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St. Anywhere

It’s impossible to legislate weirdness, which is a sad thing for the city’s architectural heritage.

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When St. Vincent’s hospital finally swings a wrecking ball at the O’Toole Building—the endearingly awkward, formerly white, three-layered stack with tear-off perforations and protruding upper floors on Seventh Avenue and West 12th Street—it will be for the greater good of Greenwich Village. The medical tower that rises in its place will serve the community and fortify the hospital’s tottering finances.

But this improvement comes at the cost of eccentricity. Albert Ledner designed the slightly goofy exemplar of sixties modernism as the headquarters of a now-defunct National Maritime Union. (That’s how obsolete the building has become: It evokes a time when Manhattan was still a seaman’s base and an organized-labor town.) Part of the structure’s charm is its oddness, which seems to increase with age. As block after Manhattan block acquired a high-gloss sameness, the “overbite building,” as it is known, has remained a folly, one of those defiantly impractical structures that somehow survived in this city’s rugged real-estate ecology. Until now.

In theory, the Landmarks Preservation Commission, which green-lighted the proposal last week, could have demanded a new building of equally powerful character. In practice, no agency has the authority or inclination to mandate weirdness. The commission exists to safeguard the city’s status quo and tolerate incremental change. Demanding individuality lies beyond its purview. Hospitals depend on standardization, efficiency, and routine, and to achieve this, St. Vincent’s hired Pei Cobb Freed, which doesn’t do whimsy.

And so the corner’s next occupant will be a tastefully bland, well-tailored facility—the sort of comfortingly impersonal environment meant to minimize the awfulness of a stay there. Preservationists acknowledged the need for St. Vincent’s to expand, but decried the loss of a fine work of architecture (though the O’Toole Building isn’t really that fine), the violation of the low-slung skyline (which is not really that low), and the transformation of the neighborhood (which shed its bohemian attitude long ago). The hospital duly whittled down the height and softened the graceless ribbon windows with terra-cotta louvers. The new building will do its best to look inconspicuous, though there’s a limit to how much a thickset medical tower can blend into a historic district. The effort is beside the point in any case. The site needs character, which St. Vincent’s abhors.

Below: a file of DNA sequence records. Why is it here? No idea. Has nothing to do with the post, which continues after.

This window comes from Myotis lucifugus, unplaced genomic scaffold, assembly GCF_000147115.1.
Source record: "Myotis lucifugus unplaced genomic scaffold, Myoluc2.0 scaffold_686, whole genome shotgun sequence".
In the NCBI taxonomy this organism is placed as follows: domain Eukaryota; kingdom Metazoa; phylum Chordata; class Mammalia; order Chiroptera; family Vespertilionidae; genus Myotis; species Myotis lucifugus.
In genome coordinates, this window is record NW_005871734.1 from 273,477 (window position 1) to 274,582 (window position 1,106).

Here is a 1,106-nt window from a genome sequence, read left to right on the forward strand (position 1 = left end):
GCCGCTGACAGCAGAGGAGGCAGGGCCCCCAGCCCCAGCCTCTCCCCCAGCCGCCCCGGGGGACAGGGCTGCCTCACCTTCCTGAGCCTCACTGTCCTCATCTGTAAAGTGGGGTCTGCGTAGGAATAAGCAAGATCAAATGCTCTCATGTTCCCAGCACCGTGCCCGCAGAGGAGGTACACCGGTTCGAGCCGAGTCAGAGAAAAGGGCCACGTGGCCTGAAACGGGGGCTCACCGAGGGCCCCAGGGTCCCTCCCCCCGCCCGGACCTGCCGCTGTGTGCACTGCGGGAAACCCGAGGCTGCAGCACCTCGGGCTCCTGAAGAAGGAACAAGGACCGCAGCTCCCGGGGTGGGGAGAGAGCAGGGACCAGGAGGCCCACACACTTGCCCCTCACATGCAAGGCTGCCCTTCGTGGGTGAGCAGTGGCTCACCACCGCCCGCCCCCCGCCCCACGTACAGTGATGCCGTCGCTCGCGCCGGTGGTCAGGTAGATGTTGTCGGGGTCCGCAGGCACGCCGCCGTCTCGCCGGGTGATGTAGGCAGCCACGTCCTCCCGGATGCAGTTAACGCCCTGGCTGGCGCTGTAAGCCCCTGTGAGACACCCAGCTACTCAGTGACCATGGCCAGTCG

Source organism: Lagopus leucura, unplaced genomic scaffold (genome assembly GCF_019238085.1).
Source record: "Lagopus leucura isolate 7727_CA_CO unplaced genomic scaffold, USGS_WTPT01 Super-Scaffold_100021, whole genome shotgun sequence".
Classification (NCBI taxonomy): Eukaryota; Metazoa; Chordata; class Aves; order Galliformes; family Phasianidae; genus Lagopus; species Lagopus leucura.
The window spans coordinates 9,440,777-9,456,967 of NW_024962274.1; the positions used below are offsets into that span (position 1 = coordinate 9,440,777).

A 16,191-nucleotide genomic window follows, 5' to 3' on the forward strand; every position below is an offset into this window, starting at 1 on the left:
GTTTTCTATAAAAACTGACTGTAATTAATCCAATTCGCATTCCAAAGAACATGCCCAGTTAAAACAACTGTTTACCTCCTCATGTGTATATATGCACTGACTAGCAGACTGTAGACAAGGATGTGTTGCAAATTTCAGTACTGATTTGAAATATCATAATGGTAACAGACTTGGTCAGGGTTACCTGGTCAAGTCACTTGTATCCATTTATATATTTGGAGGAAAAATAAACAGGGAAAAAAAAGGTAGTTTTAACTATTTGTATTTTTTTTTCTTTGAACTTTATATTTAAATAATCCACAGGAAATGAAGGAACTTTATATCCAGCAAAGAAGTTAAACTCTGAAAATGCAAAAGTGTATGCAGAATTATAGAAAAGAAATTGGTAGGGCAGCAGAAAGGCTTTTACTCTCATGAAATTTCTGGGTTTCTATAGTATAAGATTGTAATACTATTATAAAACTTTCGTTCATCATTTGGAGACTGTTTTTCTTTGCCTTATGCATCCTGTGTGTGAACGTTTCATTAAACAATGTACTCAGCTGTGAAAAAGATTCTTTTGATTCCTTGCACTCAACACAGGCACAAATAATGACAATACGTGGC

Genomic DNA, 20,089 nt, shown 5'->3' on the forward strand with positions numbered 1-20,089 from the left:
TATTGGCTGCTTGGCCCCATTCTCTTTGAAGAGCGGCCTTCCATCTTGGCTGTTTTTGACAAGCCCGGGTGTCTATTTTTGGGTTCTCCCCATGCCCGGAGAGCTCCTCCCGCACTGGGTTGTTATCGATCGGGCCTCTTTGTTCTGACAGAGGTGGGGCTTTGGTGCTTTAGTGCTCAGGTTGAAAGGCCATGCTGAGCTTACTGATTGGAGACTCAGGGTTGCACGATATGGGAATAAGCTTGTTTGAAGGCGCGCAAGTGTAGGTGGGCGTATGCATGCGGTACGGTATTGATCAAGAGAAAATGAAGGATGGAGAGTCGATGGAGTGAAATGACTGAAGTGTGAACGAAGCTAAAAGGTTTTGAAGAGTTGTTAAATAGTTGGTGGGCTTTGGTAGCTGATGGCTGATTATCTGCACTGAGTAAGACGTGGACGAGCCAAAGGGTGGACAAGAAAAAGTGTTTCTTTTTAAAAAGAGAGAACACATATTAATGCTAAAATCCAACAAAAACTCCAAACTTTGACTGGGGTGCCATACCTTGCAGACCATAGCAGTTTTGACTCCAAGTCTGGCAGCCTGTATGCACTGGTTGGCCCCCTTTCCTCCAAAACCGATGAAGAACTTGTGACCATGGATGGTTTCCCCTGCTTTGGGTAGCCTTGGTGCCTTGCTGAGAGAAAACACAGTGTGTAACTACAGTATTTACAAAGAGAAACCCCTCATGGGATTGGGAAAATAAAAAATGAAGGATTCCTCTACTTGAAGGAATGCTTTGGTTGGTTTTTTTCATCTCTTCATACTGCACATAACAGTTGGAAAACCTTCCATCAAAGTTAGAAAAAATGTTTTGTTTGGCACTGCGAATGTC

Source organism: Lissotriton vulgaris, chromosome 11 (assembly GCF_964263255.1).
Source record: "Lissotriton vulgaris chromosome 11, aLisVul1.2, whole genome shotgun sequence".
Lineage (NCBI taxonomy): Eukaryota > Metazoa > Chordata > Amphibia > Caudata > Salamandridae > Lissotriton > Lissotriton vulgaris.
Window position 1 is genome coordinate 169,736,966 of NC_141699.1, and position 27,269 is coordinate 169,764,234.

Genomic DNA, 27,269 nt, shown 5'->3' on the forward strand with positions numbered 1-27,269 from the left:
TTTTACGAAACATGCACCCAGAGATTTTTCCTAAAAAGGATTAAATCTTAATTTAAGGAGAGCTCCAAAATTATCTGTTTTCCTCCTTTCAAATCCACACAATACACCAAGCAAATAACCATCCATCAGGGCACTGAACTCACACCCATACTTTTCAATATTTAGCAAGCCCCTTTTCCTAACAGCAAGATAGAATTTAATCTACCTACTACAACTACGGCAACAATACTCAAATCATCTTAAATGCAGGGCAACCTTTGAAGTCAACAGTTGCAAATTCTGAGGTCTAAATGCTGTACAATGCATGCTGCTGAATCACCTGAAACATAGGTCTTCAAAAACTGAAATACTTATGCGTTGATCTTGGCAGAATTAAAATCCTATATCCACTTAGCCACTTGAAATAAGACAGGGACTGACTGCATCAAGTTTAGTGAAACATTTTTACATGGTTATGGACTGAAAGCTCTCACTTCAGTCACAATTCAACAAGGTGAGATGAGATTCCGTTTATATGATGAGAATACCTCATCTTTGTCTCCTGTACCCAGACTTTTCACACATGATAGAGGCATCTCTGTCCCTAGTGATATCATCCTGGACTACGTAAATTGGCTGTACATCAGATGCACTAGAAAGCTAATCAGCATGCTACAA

Personality is endangered in New York architecture, though not totally extinct. Even as the mid-century misfits fade away—Edward Durrell Stone’s 2 Columbus Circle; now the O’Toole—an occasional new one arrives. Cooper Union’s still-unfinished academic center, designed by Morphosis, will never look demure. The white-glass schooner that Frank Gehry designed as headquarters for InterActiveCorp is hardly self-effacing, either. But imagine a few decades from now, if IAC should go the way of the National Maritime Union and the next owner chafes at the strangely shaped and odd-size offices; then Gehry’s flourish may turn into one more disposable trace of New York weirdness, scrapped to make way for something depressingly normal.

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